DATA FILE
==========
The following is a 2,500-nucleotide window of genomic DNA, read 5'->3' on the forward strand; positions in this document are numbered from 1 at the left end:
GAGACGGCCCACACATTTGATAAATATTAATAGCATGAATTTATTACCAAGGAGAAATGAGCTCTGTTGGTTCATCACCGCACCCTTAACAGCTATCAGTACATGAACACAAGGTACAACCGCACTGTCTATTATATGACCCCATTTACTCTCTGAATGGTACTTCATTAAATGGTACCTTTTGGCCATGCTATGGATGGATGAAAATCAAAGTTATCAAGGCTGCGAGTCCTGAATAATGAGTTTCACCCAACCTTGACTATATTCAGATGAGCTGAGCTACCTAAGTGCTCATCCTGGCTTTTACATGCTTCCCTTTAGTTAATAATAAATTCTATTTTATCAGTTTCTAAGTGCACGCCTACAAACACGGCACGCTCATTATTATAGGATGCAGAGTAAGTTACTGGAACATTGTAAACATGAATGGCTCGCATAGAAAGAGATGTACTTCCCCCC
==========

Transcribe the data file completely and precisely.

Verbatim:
The following is a 2,500-nucleotide window of genomic DNA, read 5'->3' on the forward strand; positions in this document are numbered from 1 at the left end:
GAGACGGCCCACACATTTGATAAATATTAATAGCATGAATTTATTACCAAGGAGAAATGAGCTCTGTTGGTTCATCACCGCACCCTTAACAGCTATCAGTACATGAACACAAGGTACAACCGCACTGTCTATTATATGACCCCATTTACTCTCTGAATGGTACTTCATTAAATGGTACCTTTTGGCCATGCTATGGATGGATGAAAATCAAAGTTATCAAGGCTGCGAGTCCTGAATAATGAGTTTCACCCAACCTTGACTATATTCAGATGAGCTGAGCTACCTAAGTGCTCATCCTGGCTTTTACATGCTTCCCTTTAGTTAATAATAAATTCTATTTTATCAGTTTCTAAGTGCACGCCTACAAACACGGCACGCTCATTATTATAGGATGCAGAGTAAGTTACTGGAACATTGTAAACATGAATGGCTCGCATAGAAAGAGATGTACTTCCCCCC